This essay will purport to elaborate on the following points:

In recent years Australia has developed a somewhat dubious reputation internationally in its dealings with refugee claimants.

In comparison with other developed nations, Australia sees a relatively insignificant amount of asylum seekers arriving on its doorstep yet it has devised a steadfast program for processing these claimants offshore in a deplorable attempt to deter future asylum seekers and avoid the jurisdictional consequences of its international obligations.

While, theoretically, Australia has incorporated international obligations for providing due process and care to potential refugees pertinent to the Convention relating to the Status of Refugees 1951 within its Migration Act 1958 , in effect the executive and legislature seem to spend their time devising tricky ways to get around such laws. The concept of regional processing has epitomised this and has come under fire both domestically and internationally from human rights and non government organisations.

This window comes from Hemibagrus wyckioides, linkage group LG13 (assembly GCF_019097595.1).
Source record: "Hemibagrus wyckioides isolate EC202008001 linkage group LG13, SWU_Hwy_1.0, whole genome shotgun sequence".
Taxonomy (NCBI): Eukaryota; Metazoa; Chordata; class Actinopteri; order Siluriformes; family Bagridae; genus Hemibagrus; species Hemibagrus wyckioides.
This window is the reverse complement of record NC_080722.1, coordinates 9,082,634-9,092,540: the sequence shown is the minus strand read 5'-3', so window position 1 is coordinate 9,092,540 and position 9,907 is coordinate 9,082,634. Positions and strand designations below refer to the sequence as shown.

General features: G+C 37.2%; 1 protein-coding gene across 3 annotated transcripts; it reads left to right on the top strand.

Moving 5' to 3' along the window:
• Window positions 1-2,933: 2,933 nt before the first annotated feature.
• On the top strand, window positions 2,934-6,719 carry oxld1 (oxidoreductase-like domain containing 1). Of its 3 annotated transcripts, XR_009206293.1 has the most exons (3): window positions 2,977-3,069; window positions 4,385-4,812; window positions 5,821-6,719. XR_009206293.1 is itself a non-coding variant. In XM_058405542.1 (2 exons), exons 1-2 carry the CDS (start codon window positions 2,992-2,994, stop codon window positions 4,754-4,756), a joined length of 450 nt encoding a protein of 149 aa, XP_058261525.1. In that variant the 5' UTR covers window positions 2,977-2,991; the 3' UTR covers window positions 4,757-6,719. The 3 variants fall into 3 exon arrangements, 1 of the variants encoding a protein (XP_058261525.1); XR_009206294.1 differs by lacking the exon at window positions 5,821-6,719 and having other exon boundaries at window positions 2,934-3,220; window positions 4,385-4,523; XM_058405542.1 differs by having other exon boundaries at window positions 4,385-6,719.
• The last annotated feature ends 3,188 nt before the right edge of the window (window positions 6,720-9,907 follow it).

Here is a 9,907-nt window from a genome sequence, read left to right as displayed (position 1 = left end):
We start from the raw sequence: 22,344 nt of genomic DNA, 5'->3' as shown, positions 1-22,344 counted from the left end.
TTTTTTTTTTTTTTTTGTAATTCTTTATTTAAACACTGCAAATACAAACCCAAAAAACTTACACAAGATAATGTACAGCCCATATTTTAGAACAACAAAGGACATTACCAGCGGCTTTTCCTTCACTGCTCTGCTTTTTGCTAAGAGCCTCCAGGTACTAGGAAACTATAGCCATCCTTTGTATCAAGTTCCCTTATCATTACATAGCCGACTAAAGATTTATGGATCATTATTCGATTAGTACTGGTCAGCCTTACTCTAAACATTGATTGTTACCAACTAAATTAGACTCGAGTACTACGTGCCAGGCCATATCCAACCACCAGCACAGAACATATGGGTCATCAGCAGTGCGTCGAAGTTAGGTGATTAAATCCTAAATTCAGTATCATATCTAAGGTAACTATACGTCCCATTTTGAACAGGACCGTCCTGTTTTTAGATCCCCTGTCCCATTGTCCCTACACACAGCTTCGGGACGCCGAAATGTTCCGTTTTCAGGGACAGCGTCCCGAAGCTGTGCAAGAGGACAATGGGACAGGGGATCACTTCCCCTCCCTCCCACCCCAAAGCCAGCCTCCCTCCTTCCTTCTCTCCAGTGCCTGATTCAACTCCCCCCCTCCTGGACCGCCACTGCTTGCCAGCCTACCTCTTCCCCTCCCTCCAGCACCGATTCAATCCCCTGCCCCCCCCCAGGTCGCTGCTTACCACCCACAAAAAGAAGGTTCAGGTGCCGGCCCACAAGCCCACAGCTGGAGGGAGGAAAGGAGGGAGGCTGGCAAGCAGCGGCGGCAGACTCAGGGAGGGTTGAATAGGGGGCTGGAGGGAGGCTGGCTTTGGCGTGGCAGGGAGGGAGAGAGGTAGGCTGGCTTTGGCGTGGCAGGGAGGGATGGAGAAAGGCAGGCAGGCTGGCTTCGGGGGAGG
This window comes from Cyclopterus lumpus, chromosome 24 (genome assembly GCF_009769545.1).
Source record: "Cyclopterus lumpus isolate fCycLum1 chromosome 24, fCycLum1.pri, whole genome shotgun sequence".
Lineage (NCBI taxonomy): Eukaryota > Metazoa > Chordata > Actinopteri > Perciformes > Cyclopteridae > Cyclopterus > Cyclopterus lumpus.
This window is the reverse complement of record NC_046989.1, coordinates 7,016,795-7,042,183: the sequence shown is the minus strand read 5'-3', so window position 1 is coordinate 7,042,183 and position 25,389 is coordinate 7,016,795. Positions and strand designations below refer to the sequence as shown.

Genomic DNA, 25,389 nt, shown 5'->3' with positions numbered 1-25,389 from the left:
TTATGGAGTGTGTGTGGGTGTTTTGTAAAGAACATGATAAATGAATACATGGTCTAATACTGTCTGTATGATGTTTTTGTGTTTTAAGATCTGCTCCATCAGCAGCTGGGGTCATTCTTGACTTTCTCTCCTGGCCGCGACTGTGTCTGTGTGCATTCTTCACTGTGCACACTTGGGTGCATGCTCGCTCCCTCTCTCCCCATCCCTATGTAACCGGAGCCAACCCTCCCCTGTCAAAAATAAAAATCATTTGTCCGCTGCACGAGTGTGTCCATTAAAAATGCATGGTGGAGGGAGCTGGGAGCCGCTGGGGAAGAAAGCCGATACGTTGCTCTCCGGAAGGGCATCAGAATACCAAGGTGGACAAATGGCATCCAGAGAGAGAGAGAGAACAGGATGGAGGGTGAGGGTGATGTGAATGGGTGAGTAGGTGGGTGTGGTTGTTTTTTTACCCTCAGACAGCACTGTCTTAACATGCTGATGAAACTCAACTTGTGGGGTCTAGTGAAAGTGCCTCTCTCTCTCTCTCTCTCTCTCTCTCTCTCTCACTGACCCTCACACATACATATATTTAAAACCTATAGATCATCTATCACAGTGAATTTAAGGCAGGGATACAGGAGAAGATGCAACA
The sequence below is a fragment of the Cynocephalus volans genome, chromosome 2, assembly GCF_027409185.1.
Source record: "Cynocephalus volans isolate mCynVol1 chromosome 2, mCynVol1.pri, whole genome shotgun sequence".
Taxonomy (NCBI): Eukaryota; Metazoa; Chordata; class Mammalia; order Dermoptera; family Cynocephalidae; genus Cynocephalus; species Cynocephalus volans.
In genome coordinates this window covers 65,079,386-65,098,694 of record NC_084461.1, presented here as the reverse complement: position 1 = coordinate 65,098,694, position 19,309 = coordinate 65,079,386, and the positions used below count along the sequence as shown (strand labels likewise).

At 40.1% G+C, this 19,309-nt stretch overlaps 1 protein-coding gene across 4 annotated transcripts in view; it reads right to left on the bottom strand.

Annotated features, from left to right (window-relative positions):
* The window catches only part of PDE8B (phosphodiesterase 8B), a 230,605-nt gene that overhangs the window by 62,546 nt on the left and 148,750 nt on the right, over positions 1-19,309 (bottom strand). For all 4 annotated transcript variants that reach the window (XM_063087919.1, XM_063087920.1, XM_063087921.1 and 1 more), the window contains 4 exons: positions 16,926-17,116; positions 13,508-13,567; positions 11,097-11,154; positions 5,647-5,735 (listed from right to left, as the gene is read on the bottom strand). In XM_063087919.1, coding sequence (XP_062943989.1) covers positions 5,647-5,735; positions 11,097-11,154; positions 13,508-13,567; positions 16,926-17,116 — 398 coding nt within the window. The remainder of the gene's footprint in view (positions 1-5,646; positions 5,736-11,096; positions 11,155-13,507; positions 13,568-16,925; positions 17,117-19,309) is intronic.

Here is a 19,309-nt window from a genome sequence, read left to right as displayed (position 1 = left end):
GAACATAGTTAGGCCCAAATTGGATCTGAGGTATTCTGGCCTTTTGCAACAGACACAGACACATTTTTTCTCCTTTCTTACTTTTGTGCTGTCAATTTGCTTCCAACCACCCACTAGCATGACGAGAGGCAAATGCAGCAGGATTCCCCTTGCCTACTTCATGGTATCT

The issue of refugee reception and the Australian law first became predominant following the Tampa Affair of 2001, in which a boat load of predominantly Afghani asylum seekers were left floating at sea while the Australian government frantically crafted agreements with surrounding pacific countries for the reception of these claimants who had reached their territorial  waters. This was the starting point for the Pacific Solution introduced by the Howard government and catalyst for regional processing.

Although the concept of offshore processing was undoubtedly equivocal, both the judiciary and the Australian public appeared to tolerate these programs until the proposal of the Malaysia Solution 2011. Introduced by the Gillard government as an alternative to the Pacific Solution, this bill would allow for 800 asylum seekers to be moved outside Australia’s jurisdiction without first having had their claims heard. Fearing gross violations of international law, and indeed contravention of domestic law, a case was brought before the High Court which would alter the direction of refugee law in Australia and encourage greater reception of international standards.